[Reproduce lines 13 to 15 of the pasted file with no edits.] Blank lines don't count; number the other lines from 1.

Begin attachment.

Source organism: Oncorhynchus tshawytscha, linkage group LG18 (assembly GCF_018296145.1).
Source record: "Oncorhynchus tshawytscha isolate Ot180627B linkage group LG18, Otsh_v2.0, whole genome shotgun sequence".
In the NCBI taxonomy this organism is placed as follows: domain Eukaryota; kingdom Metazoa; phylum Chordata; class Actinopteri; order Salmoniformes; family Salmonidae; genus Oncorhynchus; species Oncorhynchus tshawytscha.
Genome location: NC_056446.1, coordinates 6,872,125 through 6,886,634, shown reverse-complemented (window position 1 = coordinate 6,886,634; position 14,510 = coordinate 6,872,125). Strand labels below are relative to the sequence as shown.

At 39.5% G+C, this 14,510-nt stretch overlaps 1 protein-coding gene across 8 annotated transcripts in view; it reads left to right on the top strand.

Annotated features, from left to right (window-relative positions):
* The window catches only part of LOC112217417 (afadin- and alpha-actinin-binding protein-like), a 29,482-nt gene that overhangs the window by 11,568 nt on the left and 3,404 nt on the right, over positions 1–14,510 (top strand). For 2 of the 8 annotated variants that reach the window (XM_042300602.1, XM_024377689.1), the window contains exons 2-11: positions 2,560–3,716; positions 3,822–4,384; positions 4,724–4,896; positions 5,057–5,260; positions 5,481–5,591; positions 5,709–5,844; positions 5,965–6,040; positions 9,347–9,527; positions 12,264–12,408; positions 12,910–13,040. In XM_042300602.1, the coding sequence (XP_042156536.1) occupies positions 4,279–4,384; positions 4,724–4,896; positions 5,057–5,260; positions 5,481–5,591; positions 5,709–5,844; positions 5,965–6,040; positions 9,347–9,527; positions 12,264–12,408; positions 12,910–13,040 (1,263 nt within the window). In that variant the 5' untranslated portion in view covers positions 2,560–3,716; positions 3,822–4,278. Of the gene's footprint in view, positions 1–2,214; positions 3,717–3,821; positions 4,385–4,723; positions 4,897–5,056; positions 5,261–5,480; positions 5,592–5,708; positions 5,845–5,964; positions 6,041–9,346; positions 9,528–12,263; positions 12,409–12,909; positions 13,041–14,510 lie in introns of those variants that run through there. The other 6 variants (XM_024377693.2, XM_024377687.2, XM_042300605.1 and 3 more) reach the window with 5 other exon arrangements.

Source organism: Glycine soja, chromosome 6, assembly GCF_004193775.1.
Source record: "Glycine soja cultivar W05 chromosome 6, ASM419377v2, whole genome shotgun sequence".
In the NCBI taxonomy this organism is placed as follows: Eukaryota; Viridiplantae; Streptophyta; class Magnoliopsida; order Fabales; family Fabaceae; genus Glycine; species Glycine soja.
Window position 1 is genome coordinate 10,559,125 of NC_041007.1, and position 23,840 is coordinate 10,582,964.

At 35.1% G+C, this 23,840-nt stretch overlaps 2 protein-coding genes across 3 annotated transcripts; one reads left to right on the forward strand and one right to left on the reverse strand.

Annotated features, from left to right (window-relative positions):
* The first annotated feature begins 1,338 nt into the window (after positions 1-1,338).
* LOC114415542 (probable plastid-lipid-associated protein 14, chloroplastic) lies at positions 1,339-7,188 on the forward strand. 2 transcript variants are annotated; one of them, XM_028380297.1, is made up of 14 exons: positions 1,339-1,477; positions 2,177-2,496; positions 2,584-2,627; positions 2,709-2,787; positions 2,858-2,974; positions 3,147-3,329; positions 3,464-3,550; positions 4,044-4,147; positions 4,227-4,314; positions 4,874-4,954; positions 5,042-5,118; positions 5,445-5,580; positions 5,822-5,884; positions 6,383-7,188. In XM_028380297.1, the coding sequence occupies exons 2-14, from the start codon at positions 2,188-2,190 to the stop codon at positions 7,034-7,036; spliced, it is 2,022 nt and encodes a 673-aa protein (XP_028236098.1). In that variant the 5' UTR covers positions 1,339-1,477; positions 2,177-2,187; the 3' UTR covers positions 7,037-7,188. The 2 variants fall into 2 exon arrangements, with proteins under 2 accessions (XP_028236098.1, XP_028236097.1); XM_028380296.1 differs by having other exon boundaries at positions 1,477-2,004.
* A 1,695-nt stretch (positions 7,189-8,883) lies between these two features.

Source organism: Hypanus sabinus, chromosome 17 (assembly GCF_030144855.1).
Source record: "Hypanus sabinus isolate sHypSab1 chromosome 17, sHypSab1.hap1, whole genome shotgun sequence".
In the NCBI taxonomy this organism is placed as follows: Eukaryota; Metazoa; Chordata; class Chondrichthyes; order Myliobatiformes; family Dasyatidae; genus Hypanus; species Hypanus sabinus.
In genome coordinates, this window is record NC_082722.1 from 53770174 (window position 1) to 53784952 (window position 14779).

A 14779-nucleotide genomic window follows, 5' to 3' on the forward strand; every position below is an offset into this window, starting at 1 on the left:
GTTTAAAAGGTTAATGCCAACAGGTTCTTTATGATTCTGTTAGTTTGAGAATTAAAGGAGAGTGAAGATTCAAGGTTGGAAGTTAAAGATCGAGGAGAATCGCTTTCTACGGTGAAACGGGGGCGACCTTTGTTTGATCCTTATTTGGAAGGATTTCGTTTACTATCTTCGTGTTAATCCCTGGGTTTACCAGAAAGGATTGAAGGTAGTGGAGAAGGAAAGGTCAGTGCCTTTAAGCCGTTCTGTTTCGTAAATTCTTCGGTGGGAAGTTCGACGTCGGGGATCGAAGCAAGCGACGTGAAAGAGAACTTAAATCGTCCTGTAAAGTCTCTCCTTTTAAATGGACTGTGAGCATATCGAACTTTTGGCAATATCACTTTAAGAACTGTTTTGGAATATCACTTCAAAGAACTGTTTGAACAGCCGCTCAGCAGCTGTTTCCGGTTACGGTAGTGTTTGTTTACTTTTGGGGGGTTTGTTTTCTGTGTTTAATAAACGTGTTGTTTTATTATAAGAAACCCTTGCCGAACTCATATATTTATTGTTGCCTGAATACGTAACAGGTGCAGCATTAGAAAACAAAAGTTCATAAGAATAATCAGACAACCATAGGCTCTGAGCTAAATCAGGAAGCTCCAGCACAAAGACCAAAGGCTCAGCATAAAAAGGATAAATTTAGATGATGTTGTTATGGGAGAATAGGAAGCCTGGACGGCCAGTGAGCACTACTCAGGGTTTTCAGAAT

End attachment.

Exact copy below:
Annotated features, from left to right (window-relative positions):
* The first annotated feature begins 1,338 nt into the window (after positions 1-1,338).
* LOC114415542 (probable plastid-lipid-associated protein 14, chloroplastic) lies at positions 1,339-7,188 on the forward strand. 2 transcript variants are annotated; one of them, XM_028380297.1, is made up of 14 exons: positions 1,339-1,477; positions 2,177-2,496; positions 2,584-2,627; positions 2,709-2,787; positions 2,858-2,974; positions 3,147-3,329; positions 3,464-3,550; positions 4,044-4,147; positions 4,227-4,314; positions 4,874-4,954; positions 5,042-5,118; positions 5,445-5,580; positions 5,822-5,884; positions 6,383-7,188. In XM_028380297.1, the coding sequence occupies exons 2-14, from the start codon at positions 2,188-2,190 to the stop codon at positions 7,034-7,036; spliced, it is 2,022 nt and encodes a 673-aa protein (XP_028236098.1). In that variant the 5' UTR covers positions 1,339-1,477; positions 2,177-2,187; the 3' UTR covers positions 7,037-7,188. The 2 variants fall into 2 exon arrangements, with proteins under 2 accessions (XP_028236098.1, XP_028236097.1); XM_028380296.1 differs by having other exon boundaries at positions 1,477-2,004.